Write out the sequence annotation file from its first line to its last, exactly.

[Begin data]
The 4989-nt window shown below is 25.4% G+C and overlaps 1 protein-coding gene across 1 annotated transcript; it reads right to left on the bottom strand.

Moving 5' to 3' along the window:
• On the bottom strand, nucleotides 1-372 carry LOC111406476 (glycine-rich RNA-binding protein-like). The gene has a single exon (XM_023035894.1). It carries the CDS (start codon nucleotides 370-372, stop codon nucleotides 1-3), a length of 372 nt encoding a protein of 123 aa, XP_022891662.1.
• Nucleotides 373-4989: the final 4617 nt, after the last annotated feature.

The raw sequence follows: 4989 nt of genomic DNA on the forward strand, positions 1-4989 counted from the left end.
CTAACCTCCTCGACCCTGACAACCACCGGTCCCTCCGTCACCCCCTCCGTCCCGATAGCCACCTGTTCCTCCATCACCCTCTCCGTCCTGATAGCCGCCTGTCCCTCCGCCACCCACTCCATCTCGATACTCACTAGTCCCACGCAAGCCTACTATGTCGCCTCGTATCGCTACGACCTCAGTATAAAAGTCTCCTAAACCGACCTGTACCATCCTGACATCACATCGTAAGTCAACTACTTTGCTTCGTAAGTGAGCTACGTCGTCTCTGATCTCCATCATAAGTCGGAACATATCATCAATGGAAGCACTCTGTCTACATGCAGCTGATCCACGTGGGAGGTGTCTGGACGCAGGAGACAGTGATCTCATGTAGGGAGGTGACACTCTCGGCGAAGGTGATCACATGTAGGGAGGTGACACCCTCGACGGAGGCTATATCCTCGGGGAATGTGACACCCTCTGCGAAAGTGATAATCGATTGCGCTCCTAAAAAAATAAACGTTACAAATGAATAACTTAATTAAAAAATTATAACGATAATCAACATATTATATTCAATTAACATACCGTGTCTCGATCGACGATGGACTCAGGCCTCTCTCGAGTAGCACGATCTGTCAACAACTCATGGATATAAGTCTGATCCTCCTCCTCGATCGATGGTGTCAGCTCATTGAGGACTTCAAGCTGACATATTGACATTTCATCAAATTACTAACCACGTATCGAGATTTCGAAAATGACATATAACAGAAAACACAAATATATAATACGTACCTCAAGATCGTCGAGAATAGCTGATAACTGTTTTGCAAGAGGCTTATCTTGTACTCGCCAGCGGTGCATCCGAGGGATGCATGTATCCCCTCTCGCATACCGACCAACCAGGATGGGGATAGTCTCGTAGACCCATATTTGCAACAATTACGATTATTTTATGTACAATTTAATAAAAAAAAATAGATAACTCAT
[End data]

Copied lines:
The 4989-nt window shown below is 25.4% G+C and overlaps 1 protein-coding gene across 1 annotated transcript; it reads right to left on the bottom strand.

Moving 5' to 3' along the window:
• On the bottom strand, nucleotides 1-372 carry LOC111406476 (glycine-rich RNA-binding protein-like). The gene has a single exon (XM_023035894.1). It carries the CDS (start codon nucleotides 370-372, stop codon nucleotides 1-3), a length of 372 nt encoding a protein of 123 aa, XP_022891662.1.
• Nucleotides 373-4989: the final 4617 nt, after the last annotated feature.

The raw sequence follows: 4989 nt of genomic DNA on the forward strand, positions 1-4989 counted from the left end.
CTAACCTCCTCGACCCTGACAACCACCGGTCCCTCCGTCACCCCCTCCGTCCCGATAGCCACCTGTTCCTCCATCACCCTCTCCGTCCTGATAGCCGCCTGTCCCTCCGCCACCCACTCCATCTCGATACTCACTAGTCCCACGCAAGCCTACTATGTCGCCTCGTATCGCTACGACCTCAGTATAAAAGTCTCCTAAACCGACCTGTACCATCCTGACATCACATCGTAAGTCAACTACTTTGCTTCGTAAGTGAGCTACGTCGTCTCTGATCTCCATCATAAGTCGGAACATATCATCAATGGAAGCACTCTGTCTACATGCAGCTGATCCACGTGGGAGGTGTCTGGACGCAGGAGACAGTGATCTCATGTAGGGAGGTGACACTCTCGGCGAAGGTGATCACATGTAGGGAGGTGACACCCTCGACGGAGGCTATATCCTCGGGGAATGTGACACCCTCTGCGAAAGTGATAATCGATTGCGCTCCTAAAAAAATAAACGTTACAAATGAATAACTTAATTAAAAAATTATAACGATAATCAACATATTATATTCAATTAACATACCGTGTCTCGATCGACGATGGACTCAGGCCTCTCTCGAGTAGCACGATCTGTCAACAACTCATGGATATAAGTCTGATCCTCCTCCTCGATCGATGGTGTCAGCTCATTGAGGACTTCAAGCTGACATATTGACATTTCATCAAATTACTAACCACGTATCGAGATTTCGAAAATGACATATAACAGAAAACACAAATATATAATACGTACCTCAAGATCGTCGAGAATAGCTGATAACTGTTTTGCAAGAGGCTTATCTTGTACTCGCCAGCGGTGCATCCGAGGGATGCATGTATCCCCTCTCGCATACCGACCAACCAGGATGGGGATAGTCTCGTAGACCCATATTTGCAACAATTACGATTATTTTATGTACAATTTAATAAAAAAAAATAGATAACTCAT